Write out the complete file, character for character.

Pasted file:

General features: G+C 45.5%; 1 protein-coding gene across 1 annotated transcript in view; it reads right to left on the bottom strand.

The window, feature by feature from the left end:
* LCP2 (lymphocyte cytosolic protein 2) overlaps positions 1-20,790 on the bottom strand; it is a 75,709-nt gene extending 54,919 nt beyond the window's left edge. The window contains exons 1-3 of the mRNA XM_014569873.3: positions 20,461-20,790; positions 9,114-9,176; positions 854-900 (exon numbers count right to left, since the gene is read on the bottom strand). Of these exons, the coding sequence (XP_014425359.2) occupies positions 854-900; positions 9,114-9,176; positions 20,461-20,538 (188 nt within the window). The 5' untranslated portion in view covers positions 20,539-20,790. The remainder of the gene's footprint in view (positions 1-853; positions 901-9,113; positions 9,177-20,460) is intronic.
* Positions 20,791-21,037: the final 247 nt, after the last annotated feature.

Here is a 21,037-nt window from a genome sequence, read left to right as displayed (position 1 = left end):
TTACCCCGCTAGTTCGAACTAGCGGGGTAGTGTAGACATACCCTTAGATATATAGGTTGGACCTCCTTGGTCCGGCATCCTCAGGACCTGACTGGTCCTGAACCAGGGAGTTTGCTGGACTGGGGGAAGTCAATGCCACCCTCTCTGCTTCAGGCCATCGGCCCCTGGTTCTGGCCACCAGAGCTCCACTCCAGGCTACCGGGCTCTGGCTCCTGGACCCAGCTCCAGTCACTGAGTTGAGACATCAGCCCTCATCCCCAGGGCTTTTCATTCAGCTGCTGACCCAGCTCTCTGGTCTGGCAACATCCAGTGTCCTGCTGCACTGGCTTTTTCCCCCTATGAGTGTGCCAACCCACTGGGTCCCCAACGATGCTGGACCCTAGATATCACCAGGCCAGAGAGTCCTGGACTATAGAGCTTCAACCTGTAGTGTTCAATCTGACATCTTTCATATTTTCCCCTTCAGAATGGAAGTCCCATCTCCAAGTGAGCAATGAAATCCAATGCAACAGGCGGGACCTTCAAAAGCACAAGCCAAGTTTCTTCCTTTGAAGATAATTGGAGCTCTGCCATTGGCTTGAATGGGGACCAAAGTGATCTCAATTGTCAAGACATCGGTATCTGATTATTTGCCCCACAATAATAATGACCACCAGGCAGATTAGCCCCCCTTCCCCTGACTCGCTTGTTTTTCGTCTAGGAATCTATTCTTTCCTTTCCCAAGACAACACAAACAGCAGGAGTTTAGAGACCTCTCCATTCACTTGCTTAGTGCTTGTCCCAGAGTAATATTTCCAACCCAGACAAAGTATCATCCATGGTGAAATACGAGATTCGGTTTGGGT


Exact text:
General features: G+C 45.5%; 1 protein-coding gene across 1 annotated transcript in view; it reads right to left on the bottom strand.

The window, feature by feature from the left end:
* LCP2 (lymphocyte cytosolic protein 2) overlaps positions 1-20,790 on the bottom strand; it is a 75,709-nt gene extending 54,919 nt beyond the window's left edge. The window contains exons 1-3 of the mRNA XM_014569873.3: positions 20,461-20,790; positions 9,114-9,176; positions 854-900 (exon numbers count right to left, since the gene is read on the bottom strand). Of these exons, the coding sequence (XP_014425359.2) occupies positions 854-900; positions 9,114-9,176; positions 20,461-20,538 (188 nt within the window). The 5' untranslated portion in view covers positions 20,539-20,790. The remainder of the gene's footprint in view (positions 1-853; positions 901-9,113; positions 9,177-20,460) is intronic.
* Positions 20,791-21,037: the final 247 nt, after the last annotated feature.

Here is a 21,037-nt window from a genome sequence, read left to right as displayed (position 1 = left end):
TTACCCCGCTAGTTCGAACTAGCGGGGTAGTGTAGACATACCCTTAGATATATAGGTTGGACCTCCTTGGTCCGGCATCCTCAGGACCTGACTGGTCCTGAACCAGGGAGTTTGCTGGACTGGGGGAAGTCAATGCCACCCTCTCTGCTTCAGGCCATCGGCCCCTGGTTCTGGCCACCAGAGCTCCACTCCAGGCTACCGGGCTCTGGCTCCTGGACCCAGCTCCAGTCACTGAGTTGAGACATCAGCCCTCATCCCCAGGGCTTTTCATTCAGCTGCTGACCCAGCTCTCTGGTCTGGCAACATCCAGTGTCCTGCTGCACTGGCTTTTTCCCCCTATGAGTGTGCCAACCCACTGGGTCCCCAACGATGCTGGACCCTAGATATCACCAGGCCAGAGAGTCCTGGACTATAGAGCTTCAACCTGTAGTGTTCAATCTGACATCTTTCATATTTTCCCCTTCAGAATGGAAGTCCCATCTCCAAGTGAGCAATGAAATCCAATGCAACAGGCGGGACCTTCAAAAGCACAAGCCAAGTTTCTTCCTTTGAAGATAATTGGAGCTCTGCCATTGGCTTGAATGGGGACCAAAGTGATCTCAATTGTCAAGACATCGGTATCTGATTATTTGCCCCACAATAATAATGACCACCAGGCAGATTAGCCCCCCTTCCCCTGACTCGCTTGTTTTTCGTCTAGGAATCTATTCTTTCCTTTCCCAAGACAACACAAACAGCAGGAGTTTAGAGACCTCTCCATTCACTTGCTTAGTGCTTGTCCCAGAGTAATATTTCCAACCCAGACAAAGTATCATCCATGGTGAAATACGAGATTCGGTTTGGGT